The departure of Greg Hadfield, head of digital at Telegraph Media Group marks another nail in the coffin for the mainstream Press in the UK, but also highlights ongoing issues for offline content producers and distributors as a whole in this country.

The fact that Hadfield is off to join a cool, funky, contemporary agency and partner with some of the top Brands in delivering new and innovative content-based digital solutions also proves that journalism and entrepreneurship can co-exist. Or they should.

Let’s face it, if you’re a content producer – whether that’s a Hack, commercial copywriter, business editor, newly-qualified journalist or similar – and your offline medium is being continually cut to pieces to extinction, what would you do? Stay on board until the last editorial liferaft has set sail for digital safety, or re-invent yourself, learn new skills, get online and secure a career?

No brainer, really. And the future does actually look bright for agencies and individuals which are embracing digital  and getting online. Pretty simple business concept: go where your customers are. Give them what they want, when and where.

Hadfield went onto say:

“The future is much more diverse. There’s not a dichotomy between being a journalist and an entrepreneur – the future is the individual journalist, not big media. The challenge is for big, monolithic media to recognise that being entrepreneurial is corporate ethos, to reflect in the structure to leverage the skills of the individual within the organisation.”

Here’s a guy I respect and admire – aswell as the agency he’s left the Telegraph Media Group for. Interesting times, indeed.

…on a number of levels.

Cutting right into the Haiti earthquake coverage, as discussed here, it’s been clear over the last 24 hours that the impact and reach of social media tools – where standard journalism techniques have failed  – is proving further to uncover the power of social media in our lives.

Not just for chat. Not just for networking. Not just for promoting products and services. But for reporting on events, for being a window to the world on the horror of another natural disaster. We’ve seen social media platforms transformed in the last year on more than one occasion, and in doing so, our eyes have been opened to another level of possibilities.

So, when one of your clients, friends, or the hardened Hack sitting next to you in the newsroom says “What a waste of time” the whole social media world is, maybe it might be worthwhile to remind them of today’s inherent value given via social media.

Here’s an example of connecting online at the very deepest human level. Bravo.

…and it’s incredibly simple.

The dying newspapers. The faltering magazines. The waning blogs. The unfollowed tweeters. What are they all in need of?

Effective content. Killer copywriting. Blisteringly-attractive writing. Compelling words. This is what attracts an audience and keeps them coming back. This is what advertisers see when they are impressed by readership numbers and decide to part with cash.

And delivering it to your audiences isn’t rocket science, either. In fact, there is 1 secret to effective content production.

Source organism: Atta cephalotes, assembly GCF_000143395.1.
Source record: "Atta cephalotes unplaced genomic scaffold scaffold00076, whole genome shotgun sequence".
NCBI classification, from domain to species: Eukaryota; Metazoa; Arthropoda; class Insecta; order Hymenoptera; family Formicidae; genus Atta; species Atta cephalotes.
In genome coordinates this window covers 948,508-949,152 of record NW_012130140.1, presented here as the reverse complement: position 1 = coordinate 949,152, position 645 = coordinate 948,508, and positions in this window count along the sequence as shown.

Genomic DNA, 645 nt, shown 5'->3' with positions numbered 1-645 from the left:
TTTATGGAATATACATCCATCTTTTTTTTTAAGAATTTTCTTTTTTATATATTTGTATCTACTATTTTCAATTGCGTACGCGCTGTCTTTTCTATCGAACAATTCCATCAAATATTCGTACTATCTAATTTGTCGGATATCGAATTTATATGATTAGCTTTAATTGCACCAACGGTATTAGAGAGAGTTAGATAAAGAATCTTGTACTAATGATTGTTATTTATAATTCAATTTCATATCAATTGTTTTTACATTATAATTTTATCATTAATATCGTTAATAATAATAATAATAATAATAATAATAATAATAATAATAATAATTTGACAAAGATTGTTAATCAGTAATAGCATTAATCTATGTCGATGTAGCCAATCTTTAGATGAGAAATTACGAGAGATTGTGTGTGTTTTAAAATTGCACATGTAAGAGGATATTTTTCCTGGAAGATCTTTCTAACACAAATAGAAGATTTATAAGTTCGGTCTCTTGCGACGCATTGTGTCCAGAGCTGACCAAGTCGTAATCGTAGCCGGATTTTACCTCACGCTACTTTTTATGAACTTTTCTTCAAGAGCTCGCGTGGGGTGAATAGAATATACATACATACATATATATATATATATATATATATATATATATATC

Ready? Here it is: Hook & Hold.

Short, simple and sweet. What exactly does ‘hook & hold’ mean though?

Returning to the main exponents of effective content, the journalists, helps us to understand the impact and reasoning for ‘hook & hold’ in contemporary content production.

Back in the days when journalists were paid per word, hook & hold had real meaning.  To get paid and earn a living, the journalist had to master the art of hook & hold. In essence, draw the reader in – and keep them there.

Let’s face it, if you start reading a newspaper article, online news item, magazine advertising copy, billboard poster on a tube station elevator wall, or anything which contains words designed to engage and convince or deliver a call to action, if the words aren’t effective, engaging with the ability to hook (and hold) the reader, they have lost the very reason they’re placed there. Game over.

Engaging the reader.

Engaging the reader meant hooking them in, holding their attention, and ensuring they stayed on board until the end of the copy.  Job done.

Moving forward, and in modern times, the plethora of content avenues available to consumers, readers and ‘buying’ audiences means that your content has less and less time to be engaging, appealing, and to deliver the actual call to action. If you don’t engage them, you’ve lost the sale opportunity.

Cynical? Not really – words are used to sell products, services, ideas and for want of a better word, ‘stuff’ from companies, associations, institutions and governments. When the reader buys into it, the copy has been effective.

Simple strategy.

So, if you’re looking to deliver truly effective content in any medium – online or offline, remember this one simple strategy: make sure you obey the ‘hook & hold’ rule.

Your hit rates for online copy will surge, your call to action responses will increase, your content will lead to bigger and better campaigns across more mediums and – most importantly – your sales will rise. I don’t care what the sales departments say – without compelling content, there is in reality nothing to sell. No audience attraction. No advertiser interest. Game over.

Are you obeying the ‘hook & hold’ rule for effective audience attraction? Try it today and see.